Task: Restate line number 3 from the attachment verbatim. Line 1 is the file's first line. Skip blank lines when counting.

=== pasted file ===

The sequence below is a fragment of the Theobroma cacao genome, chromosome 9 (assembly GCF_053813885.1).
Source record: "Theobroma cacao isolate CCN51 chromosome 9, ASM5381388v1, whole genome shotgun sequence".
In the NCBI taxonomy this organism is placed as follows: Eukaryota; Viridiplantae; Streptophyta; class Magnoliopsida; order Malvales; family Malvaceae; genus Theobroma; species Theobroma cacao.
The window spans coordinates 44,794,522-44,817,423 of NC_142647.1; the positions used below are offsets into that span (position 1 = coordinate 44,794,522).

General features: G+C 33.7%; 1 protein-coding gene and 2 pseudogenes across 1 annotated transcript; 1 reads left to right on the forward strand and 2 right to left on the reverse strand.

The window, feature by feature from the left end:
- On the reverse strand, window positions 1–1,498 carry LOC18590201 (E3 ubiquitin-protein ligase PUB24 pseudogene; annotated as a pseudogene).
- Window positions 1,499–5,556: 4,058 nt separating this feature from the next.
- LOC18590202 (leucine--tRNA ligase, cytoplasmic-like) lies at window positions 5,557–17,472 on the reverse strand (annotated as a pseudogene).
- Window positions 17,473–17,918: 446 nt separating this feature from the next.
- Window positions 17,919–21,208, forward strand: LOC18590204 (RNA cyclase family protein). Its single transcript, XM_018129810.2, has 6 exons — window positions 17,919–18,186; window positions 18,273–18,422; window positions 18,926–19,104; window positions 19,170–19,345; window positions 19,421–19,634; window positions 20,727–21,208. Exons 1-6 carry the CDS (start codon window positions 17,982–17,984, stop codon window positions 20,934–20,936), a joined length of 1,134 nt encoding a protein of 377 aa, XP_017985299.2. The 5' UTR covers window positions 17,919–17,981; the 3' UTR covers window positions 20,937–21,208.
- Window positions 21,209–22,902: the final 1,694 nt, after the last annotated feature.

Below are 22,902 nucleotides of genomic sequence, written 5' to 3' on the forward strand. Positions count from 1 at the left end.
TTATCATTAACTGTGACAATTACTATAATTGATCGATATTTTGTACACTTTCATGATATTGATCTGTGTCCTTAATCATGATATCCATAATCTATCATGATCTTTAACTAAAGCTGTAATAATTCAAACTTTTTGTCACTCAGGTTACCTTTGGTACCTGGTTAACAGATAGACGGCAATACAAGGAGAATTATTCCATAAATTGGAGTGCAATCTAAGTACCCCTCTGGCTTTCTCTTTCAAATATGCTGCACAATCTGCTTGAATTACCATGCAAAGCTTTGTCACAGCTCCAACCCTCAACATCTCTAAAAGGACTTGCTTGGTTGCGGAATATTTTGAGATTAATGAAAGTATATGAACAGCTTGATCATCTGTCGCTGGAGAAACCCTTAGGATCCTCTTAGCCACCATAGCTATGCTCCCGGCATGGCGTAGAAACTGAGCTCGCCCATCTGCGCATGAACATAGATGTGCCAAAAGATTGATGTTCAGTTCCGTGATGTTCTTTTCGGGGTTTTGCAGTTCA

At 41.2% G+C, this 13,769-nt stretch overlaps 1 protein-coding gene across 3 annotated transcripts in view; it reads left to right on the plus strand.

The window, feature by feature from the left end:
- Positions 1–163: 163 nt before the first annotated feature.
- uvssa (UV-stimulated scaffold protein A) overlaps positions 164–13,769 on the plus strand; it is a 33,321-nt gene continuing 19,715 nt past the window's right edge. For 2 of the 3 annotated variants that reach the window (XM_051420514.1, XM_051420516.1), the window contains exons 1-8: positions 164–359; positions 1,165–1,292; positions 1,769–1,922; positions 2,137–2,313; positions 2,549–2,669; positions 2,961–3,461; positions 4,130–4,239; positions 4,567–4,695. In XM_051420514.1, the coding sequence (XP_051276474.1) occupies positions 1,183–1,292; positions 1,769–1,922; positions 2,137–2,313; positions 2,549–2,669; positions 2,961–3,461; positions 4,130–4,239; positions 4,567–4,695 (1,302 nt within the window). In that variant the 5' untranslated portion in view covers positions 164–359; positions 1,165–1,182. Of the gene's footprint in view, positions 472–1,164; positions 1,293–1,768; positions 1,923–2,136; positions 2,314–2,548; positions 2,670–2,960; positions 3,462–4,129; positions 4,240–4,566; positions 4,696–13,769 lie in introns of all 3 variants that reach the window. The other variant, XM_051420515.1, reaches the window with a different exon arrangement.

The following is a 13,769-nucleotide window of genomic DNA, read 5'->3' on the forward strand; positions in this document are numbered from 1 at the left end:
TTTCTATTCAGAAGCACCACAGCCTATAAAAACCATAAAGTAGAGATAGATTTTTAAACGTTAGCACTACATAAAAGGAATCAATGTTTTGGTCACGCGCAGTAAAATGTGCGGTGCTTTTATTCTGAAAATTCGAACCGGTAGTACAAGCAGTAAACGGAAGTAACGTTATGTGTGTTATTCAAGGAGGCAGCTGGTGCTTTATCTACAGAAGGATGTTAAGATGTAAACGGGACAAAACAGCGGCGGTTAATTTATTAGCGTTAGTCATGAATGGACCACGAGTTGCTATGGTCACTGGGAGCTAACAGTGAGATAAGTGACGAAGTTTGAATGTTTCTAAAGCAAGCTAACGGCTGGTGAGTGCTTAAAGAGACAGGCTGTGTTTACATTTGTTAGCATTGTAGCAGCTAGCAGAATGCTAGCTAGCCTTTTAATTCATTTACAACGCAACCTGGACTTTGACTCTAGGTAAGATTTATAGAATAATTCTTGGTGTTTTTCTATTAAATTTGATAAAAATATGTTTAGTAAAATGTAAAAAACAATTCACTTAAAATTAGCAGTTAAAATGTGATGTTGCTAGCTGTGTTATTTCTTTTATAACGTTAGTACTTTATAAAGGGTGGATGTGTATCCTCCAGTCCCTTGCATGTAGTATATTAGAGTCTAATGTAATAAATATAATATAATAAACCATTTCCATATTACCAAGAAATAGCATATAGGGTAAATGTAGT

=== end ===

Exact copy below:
In the NCBI taxonomy this organism is placed as follows: Eukaryota; Viridiplantae; Streptophyta; class Magnoliopsida; order Malvales; family Malvaceae; genus Theobroma; species Theobroma cacao.